Hello Wine World. Harvest Idaho, One Bite at at Time

Guest Blogger Mary Hurja of Grow Local USA.

The Snake River American Viticultural Area (AVA) is one of the new kids on the block in the world of U.S. wine scene and is a bit of a mystery to the majority of American wine consumers. This is because the wineries of the area do not seem to have the size, capacity, or capabilities to produce enough fine wine for the demand outside of Idaho.

Being from California, I understand this misconception in regard to Idaho wines, far too well. I was spoiled by choice wines from appellations like Napa Valley. I had never been to Idaho — or cared to go. California’s wine industry marketing further confirmed my limited beliefs and sympathy for Idaho’s wine region. Let’s face it, in California they think the only things that grow in Idaho is potatoes. My father used to say to me, “If you want to know about China, go to China.” Well here I am — in Idaho.

Meeting the Pioneers

In observing Idaho winemakers, there can be found an organic common denominator in wine philosophy that mirrors the “Old World” style winemaking process of Europe that would not typically be found in U.S. The commonalities begin with the mentality of true farmers and the fact that small wineries cannot afford the large, fancy equipment that would cut down on production costs. Another commonly shared philosophy and procedure is hands on in the vineyard and hands off in the natural winemaking process and the loyalty to the land, which these ideals preserve. However, it does not define the winemaker’s style, personality, approach or qualities that give individual wines their uniqueness. Finally, the common denominator is largely due to the micro-climate conditions.  But perhaps, more importantly, there is a common strength and “gladiator-pioneer” mentality among local winemakers that set apart from the average Joe out to make money without any spiritual appreciation for the old style of wine making.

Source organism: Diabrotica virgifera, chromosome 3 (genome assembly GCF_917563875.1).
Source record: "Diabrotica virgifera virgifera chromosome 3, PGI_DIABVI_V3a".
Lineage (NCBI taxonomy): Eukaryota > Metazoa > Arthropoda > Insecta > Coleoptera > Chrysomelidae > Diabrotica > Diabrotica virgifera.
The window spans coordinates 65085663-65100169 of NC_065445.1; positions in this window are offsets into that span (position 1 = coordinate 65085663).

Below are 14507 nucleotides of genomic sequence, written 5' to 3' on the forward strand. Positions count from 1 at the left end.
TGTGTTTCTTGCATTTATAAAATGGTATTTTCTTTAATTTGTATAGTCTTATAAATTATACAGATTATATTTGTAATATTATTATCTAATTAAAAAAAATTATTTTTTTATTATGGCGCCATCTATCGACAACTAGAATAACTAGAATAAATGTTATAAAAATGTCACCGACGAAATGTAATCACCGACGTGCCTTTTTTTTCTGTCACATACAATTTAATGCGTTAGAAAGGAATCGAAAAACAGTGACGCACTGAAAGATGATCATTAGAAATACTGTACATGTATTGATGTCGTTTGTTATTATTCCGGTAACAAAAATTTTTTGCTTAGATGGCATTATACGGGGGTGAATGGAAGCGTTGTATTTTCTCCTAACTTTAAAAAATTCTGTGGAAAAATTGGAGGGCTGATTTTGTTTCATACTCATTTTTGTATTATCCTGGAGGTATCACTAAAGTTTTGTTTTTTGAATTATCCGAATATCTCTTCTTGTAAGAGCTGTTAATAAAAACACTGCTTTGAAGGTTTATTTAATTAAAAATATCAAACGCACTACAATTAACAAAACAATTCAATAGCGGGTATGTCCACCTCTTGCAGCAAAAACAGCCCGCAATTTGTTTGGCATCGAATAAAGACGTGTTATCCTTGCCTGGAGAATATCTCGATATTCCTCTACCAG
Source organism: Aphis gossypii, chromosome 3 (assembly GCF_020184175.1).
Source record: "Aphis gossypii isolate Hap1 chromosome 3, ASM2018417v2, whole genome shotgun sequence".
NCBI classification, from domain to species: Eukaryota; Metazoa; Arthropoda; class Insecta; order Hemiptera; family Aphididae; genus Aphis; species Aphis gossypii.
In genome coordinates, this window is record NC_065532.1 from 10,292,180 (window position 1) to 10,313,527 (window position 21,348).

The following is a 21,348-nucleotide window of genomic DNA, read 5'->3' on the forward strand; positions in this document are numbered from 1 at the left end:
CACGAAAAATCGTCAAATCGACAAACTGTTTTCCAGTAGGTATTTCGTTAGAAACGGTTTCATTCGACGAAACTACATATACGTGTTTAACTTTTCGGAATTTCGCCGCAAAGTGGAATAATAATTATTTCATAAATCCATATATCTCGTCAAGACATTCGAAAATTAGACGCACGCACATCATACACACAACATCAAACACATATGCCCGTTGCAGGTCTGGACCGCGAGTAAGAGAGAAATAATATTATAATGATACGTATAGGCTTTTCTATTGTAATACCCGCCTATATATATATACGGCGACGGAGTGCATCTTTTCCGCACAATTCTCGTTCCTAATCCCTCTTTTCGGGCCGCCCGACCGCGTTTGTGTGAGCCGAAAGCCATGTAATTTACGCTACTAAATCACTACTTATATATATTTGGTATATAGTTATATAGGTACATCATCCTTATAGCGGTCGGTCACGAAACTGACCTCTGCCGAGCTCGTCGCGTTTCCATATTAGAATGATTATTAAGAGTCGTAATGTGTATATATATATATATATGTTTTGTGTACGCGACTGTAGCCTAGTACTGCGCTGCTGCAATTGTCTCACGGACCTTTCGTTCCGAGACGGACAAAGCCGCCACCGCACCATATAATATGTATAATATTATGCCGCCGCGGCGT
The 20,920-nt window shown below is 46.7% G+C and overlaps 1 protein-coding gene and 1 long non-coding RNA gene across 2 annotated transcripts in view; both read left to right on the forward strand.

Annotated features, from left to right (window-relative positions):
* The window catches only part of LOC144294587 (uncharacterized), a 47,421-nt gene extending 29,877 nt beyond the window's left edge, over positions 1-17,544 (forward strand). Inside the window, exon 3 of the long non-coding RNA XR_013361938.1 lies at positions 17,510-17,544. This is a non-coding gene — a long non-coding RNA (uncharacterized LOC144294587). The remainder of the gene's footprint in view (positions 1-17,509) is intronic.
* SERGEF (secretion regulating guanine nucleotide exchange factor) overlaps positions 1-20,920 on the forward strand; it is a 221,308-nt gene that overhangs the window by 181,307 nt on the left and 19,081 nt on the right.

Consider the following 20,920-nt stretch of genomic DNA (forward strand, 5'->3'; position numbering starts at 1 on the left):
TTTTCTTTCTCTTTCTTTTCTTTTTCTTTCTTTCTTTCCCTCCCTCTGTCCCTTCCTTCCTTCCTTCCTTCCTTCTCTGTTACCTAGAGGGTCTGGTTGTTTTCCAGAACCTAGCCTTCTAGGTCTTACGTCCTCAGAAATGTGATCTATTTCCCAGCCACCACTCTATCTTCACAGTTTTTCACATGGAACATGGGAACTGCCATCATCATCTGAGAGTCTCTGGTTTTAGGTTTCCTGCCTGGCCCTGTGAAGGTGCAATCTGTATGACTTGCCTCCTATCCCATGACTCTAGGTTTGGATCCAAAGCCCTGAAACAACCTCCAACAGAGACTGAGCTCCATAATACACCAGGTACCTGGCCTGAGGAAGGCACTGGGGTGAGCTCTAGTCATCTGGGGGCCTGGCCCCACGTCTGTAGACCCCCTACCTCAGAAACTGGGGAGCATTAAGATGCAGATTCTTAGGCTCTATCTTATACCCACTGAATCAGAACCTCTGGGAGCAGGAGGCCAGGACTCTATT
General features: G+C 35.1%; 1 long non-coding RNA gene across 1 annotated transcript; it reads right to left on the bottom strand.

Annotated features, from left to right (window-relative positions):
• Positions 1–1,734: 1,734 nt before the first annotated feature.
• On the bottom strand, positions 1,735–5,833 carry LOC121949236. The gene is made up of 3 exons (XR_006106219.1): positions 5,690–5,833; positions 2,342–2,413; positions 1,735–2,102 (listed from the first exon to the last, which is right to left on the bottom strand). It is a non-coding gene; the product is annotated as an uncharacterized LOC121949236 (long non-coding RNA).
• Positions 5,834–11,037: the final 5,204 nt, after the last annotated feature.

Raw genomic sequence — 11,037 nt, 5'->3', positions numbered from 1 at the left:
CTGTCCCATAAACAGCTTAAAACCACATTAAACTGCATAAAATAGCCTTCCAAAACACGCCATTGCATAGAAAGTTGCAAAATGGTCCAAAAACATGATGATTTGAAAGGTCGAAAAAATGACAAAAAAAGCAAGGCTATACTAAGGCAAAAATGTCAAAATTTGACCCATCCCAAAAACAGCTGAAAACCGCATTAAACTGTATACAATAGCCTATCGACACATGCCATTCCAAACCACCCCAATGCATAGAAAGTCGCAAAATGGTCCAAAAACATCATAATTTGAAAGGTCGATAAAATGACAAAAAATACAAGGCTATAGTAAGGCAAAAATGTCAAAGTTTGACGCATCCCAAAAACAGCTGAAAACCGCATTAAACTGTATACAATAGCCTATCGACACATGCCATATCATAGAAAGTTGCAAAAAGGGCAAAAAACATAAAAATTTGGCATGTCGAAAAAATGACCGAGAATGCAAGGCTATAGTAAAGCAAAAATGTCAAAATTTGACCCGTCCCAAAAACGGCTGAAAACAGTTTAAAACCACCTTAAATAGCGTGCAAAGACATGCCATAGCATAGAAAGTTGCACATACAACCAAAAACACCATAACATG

Hands On vs. Hands Off

The winemakers hands-on attentiveness to the land includes long hours side by side with the workers in the field, commitment to handling the fruit with kid gloves, harvesting only when the timing is absolutely perfect and picking quality fruit by hand. Then, only after the fruit is stamped with approval by the winemaker, does it go into the press. These passionate winemakers are willing to absorb the cost putting quality over quantity.

The winemakers are more hands-off when it comes to the typical manipulating procedures typical in other regions. Winemakers in Idaho let the expression of the varietal and terroir speak, careful not to manipulate the beauty of the natural characteristics in the individual varietal personality. Both French and American oak barrels are used with a profound respect for the experience of each varietal wine and for Mother Nature’s months of hard work.


Idaho winemakers share a passion for growing the purest fruit nature offers. Among the state’s wineries there is a refreshingly humble community with Passion, Patience, and Huge Cahoonas (PPHC). For a winemaker to come to Idaho he must have PPHC. That’s what it takes to survive in this micro-climate region in an already saturated world market. The good news is that with large risks come large rewards. This region sets itself apart from the pack and has the potential to be very successful against the toughest competition in the U.S. Why? The Snake River Valley AVA’s climate and growing conditions are perfect for up-and-coming varietals that are making their way to the U.S. dinner table. Wines like Malbec, Tempranillo, and blends that typically come from Europe, South America and other regions outside of the U.S. are now being grown locally. Idaho folks don’t openly brag about their increasing share in future wine markets, but on quiet nights you can hear the “Old World vs. New World” whispers around the campfires.

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